Vietnam strengthens relations with India in response to growing Chinese-Cambodian ties


India-Vietnam defense partnership towards 2030 will “significantly enhance” the scale of bilateral cooperation. Writes Paul Antonopoulos

Indian Defense Minister Rajnath Singh visited Vietnam from June 8-10 to strengthen defense and maritime security cooperation between the two countries. The visit came as ties between China and Cambodia continue to grow, particularly in the military field. This has naturally raised concerns in Hanoi as China and Cambodia are traditional adversaries of Vietnam, prompting the importance of building relations with New Delhi as a priority for Vietnamese authorities.

Extensive talks between Singh and his Vietnamese counterpart General Phan Van Giang focused on new initiatives to further strengthen defense ties. The ‘Joint Vision Statement on India-Vietnam Defence Partnership towards 2030’, which will “significantly enhance” the scope and scale of bilateral defense cooperation, was signed by the two countries. They also signed an agreement for an early finalization of the $500 million defense Line of Credit (LoC), which was extended to Vietnam by India.

The Indian defense ministry said in a statement that: “The implementation of the projects under the LoC will add substantially to Vietnam’s defense capabilities and further Prime Minister Narendra Modi’s vision of ‘Make in India, Make for the World’.”

Meanwhile, China has increased its presence at the Ream naval base in Cambodia. This comes as Phnom Penh rejected Washington’s offer to repair the same naval base. Some facilities that were built with US finances just a few years earlier are now being demolished to make way for Beijing-funded facilities instead. It is also recalled that Cambodia canceled joint military exercises with the US in 2017 and now holds joint military exercises with China instead.

China’s expansion of its intelligence and surveillance in Ream means greater capabilities to spy on Vietnam’s Phu Quoc Island (which lays off the Cambodian coast) and the Royal Thai Navy’s Sattahip naval base, which is frequented by US warships. With Chinese warships now able to be stationed at Ream Naval Base in Cambodia, Vietnam could be threatened from its north, south and west.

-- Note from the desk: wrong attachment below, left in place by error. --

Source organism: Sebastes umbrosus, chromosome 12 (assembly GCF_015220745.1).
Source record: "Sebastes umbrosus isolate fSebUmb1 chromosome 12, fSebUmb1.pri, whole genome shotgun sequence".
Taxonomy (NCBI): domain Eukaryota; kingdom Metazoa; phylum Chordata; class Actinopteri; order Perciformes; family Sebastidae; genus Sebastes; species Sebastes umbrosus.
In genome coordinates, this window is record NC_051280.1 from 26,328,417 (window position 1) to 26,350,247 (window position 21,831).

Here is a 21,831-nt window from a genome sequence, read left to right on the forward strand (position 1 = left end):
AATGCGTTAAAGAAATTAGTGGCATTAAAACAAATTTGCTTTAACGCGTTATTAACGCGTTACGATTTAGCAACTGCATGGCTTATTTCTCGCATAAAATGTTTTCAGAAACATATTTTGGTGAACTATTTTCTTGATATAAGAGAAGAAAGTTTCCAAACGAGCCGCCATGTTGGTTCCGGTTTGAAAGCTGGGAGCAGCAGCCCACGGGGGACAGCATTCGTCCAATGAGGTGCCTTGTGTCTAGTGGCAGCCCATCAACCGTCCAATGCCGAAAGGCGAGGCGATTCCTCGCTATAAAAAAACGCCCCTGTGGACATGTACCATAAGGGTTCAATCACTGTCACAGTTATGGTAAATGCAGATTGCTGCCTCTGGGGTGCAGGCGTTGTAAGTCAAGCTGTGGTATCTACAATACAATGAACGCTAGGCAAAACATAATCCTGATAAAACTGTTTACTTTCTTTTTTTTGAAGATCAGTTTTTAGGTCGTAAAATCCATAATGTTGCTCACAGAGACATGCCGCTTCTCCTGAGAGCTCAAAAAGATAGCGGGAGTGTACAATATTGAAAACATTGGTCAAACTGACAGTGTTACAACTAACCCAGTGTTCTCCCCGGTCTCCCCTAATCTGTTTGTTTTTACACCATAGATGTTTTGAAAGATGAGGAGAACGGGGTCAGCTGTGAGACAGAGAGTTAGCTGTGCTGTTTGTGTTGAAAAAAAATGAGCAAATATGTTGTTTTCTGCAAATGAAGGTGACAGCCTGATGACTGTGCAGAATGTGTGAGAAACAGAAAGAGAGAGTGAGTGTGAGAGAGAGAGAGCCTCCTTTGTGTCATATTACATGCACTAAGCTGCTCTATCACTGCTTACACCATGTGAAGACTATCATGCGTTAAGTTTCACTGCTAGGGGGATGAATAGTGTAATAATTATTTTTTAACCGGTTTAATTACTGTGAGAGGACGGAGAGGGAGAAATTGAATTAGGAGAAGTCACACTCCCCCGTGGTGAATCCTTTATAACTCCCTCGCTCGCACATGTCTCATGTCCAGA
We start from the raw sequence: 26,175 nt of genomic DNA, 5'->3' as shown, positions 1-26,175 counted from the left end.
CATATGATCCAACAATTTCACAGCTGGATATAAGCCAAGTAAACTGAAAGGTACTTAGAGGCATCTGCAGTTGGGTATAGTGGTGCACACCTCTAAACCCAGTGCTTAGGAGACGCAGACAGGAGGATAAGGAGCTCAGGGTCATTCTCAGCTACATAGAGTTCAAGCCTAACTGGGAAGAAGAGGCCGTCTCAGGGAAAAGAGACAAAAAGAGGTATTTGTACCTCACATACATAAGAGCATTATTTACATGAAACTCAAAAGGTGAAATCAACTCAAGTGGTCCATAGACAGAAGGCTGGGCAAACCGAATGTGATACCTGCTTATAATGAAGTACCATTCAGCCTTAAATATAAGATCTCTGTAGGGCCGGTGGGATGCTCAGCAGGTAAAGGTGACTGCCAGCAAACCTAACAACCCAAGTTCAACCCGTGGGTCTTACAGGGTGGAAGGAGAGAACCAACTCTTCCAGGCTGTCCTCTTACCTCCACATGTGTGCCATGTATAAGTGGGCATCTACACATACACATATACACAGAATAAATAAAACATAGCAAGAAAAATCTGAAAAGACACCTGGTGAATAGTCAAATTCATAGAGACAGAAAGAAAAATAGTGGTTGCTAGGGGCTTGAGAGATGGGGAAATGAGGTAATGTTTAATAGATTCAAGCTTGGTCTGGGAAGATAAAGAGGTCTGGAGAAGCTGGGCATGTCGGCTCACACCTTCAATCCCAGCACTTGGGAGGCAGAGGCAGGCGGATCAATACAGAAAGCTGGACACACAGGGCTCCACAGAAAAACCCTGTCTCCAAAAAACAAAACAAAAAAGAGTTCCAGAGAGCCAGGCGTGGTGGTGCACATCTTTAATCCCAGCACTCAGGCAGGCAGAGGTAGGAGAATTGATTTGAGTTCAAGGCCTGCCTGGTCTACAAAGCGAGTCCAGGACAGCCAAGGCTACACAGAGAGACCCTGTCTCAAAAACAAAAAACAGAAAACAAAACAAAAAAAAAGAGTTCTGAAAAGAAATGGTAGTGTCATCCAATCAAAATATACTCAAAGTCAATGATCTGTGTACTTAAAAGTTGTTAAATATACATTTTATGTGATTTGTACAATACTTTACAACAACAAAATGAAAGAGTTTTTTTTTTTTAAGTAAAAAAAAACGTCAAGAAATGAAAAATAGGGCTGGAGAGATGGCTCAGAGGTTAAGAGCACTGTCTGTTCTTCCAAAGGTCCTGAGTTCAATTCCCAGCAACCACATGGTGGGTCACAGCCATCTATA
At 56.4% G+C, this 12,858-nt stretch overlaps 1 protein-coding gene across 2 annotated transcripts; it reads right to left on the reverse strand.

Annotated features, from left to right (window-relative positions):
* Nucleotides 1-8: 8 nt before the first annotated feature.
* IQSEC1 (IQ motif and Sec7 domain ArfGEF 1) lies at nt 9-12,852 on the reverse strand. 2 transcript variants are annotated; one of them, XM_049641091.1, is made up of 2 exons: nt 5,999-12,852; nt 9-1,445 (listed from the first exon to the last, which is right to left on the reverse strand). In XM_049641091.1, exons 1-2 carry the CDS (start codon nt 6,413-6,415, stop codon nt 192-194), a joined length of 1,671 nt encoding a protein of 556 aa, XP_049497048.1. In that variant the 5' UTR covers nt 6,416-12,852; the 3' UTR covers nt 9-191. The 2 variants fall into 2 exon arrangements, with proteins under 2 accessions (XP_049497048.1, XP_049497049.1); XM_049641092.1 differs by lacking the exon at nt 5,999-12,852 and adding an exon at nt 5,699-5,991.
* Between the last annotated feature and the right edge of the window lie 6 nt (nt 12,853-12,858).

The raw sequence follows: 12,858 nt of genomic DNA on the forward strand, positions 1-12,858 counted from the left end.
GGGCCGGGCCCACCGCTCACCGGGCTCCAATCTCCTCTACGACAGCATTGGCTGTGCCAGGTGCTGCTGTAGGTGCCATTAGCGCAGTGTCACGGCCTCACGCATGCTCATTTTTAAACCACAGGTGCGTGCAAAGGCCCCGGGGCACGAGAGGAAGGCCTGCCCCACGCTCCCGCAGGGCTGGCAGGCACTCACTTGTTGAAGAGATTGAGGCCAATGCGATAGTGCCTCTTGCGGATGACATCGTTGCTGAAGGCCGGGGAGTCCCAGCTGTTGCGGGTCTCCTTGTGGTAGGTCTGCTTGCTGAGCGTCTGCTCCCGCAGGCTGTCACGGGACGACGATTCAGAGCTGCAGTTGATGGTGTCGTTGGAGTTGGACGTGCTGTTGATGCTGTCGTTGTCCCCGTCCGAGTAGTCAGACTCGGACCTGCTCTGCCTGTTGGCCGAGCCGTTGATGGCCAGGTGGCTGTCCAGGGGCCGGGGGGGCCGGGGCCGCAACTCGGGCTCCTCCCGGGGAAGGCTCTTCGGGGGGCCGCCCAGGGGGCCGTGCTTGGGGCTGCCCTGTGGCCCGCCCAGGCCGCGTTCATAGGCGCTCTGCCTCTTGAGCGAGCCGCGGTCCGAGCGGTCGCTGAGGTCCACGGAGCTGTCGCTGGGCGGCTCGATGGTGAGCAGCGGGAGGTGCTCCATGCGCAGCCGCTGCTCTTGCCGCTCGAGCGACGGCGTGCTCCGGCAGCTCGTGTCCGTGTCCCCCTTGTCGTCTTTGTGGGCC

None-the-less, although Hanoi reacted with relative restraint to China’s presence in Ream, it could initiate debate in the country for it to join QUAD – alongside the US, Australia, Japan and India. In addition, it could prompt Hanoi to allow foreign powers to gain greater access to its military facilities.

Due to the historical animosity between Vietnam and China, as well as Vietnam and Cambodia, Hanoi considers India as a crucial partner. It is recalled that Vietnam in 2007 became the first country in the Southeast Asian region that India signed a Strategic Partnership Agreement with. Following the visit of Indian Prime Minister Narendra Modi to Vietnam in 2016, the initial agreement was upgraded to a ‘Comprehensive Strategic Partnership’.

In the diplomatic sphere, Vietnam has always been a critical partner for India in its eastward outlook. It is also not forgotten in Hanoi that India was the only country that was not Moscow-aligned to have supported Vietnam’s 1978 military operation to uproot the Anglo/Chinese-backed Khmer Rouge that had massacred thousands of ethnic Viet’s, slaughtered at least 1.5 million Cambodian citizens and threatened the territorial integrity of Vietnam.

Although the US has a recent dirty history in Vietnam, it does not supplant or replace the historical animosity between Vietnam and China, which begins all the way back in 111BC when the Chinese Han dynasty conquered what is now northern Vietnam. For this reason, Hanoi views current relations with Washington as one that could potentially be of benefit considering the US’ own confrontation with China.

A contradiction exists though as Vietnam is one of the leading ASEAN countries to challenge Beijing for its expansionist actions in the disputed South China Sea region, but at the same time China is Vietnam’s leading trade partner, something that India is unlikely to replace.

Despite this economic reality, it does not discount the necessity of greater cooperation between India and Vietnam in trade, defense and culture. In fact, Vietnam insists on the inclusion of New Delhi in resolving disputes, partially motivated by India’s ongoing oil exploration projects with PetroVietnam in zones that China claims for itself.

Vietnam has been invaded numerous times by China over the centuries, most recently in 1979 as a response to Vietnam’s military operation against the Khmer Rouge. With the South China Sea dispute, particularly with competing claims over the Spratly Islands and the Paracel Islands, fear in Hanoi of a potential military conflict is re-emerging. This is now propelling relations between New Delhi and Hanoi to strengthen, especially as India has its own territorial disputes with China in the Hindu Kush.

Paul Antonopoulos, independent geopolitical analyst.


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